In particular, he noted that as Chair, his delegation had “first tackled the issue of improving transitional arrangements for newly elected members.” In this regard, S/2016/619 adopted in July 2016, and later incorporated into S/2017/507, “outlined measures to facilitate the preparedness of newly elected members by inviting them to observe the work of the Council for an expanded period of three months”. Additional measures “set out a more defined and advanced timeline with an emphasis on inclusiveness in the selection of the Chairs of subsidiary bodies in response to the strong call of many outgoing Chairs of subsidiary bodies”. He reported that facilitation for the selection of the Chairs was carried out both in 2016 and in 2017, in accordance with the new methodologies, with Japan and one permanent member serving as co-facilitators in both years.”
With respect to revising Note 507, the Japanese representative expressed appreciation for the contributions of both Council members and the wider UN membership. In his view, S/2017/507 “represents a comprehensive and balanced text” which is “indeed a truly collective achievement”.
Nonetheless, he stressed that “improving the working methods of the Council does not end with the adoption of the revised version of note 507”. Rather, it was “an open-ended, ongoing process of collective endeavours,” in which what was most important was the implementation and actual practice of the Security Council. In this connection, he noted the efforts of Japan’s Security Council Presidency for the month of December to implement specific measures set out in S/2017/507, including suggesting a few areas for Council members to focus upon prior to informal consultations, as well as meeting the press at the stakeout area following every session of informal consultations.*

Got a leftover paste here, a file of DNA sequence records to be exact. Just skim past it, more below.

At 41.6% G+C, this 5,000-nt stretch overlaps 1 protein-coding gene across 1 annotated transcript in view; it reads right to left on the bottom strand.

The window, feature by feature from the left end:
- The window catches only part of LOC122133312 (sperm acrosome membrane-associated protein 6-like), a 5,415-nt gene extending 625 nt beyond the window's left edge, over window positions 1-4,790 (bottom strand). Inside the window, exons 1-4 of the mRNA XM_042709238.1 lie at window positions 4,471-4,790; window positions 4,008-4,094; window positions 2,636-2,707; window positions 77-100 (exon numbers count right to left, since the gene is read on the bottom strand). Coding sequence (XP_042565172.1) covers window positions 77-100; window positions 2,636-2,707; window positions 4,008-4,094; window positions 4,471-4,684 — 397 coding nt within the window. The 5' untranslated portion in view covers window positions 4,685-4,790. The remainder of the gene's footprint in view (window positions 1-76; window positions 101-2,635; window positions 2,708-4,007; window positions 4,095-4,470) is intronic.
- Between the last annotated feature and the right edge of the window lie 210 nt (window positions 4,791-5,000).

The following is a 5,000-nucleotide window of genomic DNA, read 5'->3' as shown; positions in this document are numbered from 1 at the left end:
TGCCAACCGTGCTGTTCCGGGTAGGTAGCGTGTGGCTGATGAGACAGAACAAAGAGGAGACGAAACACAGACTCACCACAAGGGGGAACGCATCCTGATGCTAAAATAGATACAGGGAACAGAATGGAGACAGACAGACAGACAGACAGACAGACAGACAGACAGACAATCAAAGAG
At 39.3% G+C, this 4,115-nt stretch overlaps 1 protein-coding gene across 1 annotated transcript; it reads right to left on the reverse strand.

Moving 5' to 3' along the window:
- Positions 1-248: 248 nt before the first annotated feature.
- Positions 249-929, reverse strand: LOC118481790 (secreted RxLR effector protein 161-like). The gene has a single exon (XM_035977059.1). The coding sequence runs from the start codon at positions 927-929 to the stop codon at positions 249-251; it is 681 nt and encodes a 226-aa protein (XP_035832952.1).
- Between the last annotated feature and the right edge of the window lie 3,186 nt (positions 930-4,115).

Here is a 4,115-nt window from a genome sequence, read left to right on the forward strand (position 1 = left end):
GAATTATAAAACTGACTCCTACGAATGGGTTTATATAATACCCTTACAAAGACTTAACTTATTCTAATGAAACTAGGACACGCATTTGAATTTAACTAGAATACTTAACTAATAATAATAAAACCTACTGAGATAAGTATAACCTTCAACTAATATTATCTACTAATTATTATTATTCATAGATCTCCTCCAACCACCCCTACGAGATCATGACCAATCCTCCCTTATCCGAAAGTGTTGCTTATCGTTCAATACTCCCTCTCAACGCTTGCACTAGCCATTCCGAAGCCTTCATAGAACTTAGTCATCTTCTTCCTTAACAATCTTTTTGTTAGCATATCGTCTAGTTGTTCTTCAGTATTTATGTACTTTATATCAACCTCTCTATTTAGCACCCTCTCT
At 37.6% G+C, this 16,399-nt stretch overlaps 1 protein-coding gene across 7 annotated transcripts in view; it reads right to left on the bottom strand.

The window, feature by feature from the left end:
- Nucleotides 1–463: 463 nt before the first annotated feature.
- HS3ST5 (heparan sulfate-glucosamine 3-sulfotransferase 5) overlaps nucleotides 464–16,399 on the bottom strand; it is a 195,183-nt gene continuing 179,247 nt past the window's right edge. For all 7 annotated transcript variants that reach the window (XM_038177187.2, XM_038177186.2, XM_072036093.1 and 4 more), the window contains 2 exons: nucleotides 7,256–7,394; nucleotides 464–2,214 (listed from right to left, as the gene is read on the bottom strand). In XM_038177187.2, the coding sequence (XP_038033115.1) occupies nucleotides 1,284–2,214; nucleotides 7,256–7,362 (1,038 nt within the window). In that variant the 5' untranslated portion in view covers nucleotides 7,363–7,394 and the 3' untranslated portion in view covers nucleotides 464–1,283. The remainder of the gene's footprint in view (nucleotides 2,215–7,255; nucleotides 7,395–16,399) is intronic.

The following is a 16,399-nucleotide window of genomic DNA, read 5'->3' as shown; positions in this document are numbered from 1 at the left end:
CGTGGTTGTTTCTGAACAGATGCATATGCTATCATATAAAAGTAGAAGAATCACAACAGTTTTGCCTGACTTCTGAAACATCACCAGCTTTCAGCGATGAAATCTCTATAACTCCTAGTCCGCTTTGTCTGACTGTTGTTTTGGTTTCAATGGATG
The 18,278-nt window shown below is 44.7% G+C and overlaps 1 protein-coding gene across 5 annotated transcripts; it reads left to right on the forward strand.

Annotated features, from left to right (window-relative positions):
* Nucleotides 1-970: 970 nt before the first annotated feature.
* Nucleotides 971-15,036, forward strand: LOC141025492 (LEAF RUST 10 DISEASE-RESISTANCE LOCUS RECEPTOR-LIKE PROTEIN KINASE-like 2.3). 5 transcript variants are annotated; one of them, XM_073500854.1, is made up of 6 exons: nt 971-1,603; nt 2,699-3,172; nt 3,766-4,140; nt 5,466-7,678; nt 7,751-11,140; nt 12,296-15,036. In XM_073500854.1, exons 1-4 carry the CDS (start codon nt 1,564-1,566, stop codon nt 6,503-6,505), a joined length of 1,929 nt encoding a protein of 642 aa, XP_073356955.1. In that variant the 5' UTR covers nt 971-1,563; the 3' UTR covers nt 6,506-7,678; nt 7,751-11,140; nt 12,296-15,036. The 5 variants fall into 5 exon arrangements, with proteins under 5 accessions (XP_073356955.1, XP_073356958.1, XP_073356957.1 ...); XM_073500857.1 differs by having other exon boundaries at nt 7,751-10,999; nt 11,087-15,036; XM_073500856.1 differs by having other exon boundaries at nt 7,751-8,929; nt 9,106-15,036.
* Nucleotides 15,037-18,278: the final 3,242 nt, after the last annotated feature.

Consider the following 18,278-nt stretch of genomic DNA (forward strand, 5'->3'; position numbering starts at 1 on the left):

Since its founding in 2013, the ACT Group has been active in proposing improvements to the Council’s procedures and also in monitoring implementation of measures promulgated by the Council. Given the emphasis on implementation expressed in its letter, the Group is expected to actively track the Council’s fidelity to the provisions in S/2017/507 over the coming year, and to make public its assessment, particularly during the Council’s annual open debate on its working methods, which ACT strongly supports.
(This update supplements pages 13-15, 67, 481-487, and 677 of the book.)
* At the same Council meeting, the Japanese representative announced that in keeping with past practice, his Government had issued a 2017 edition of what is known as the “Green Book” on the Council’s working methods. This handbook, first published in 2006, contains the texts of both S/2017/507 and the Council’s Provisional Rules of Procedure. In addition, it contains the press statement read out by the Council President (Egypt) upon the adoption of S/2017/507, background information on “Arria-formula” meetings (which the Council members agreed to include in the Handbook beginning in 2006), a list of the Council’s informal interactive dialogues, and two charts showing differences in a) formats of meetings, and b) major types of actions taken by the Council. A UN Sales Publication version of the Handbook is expected in 2018.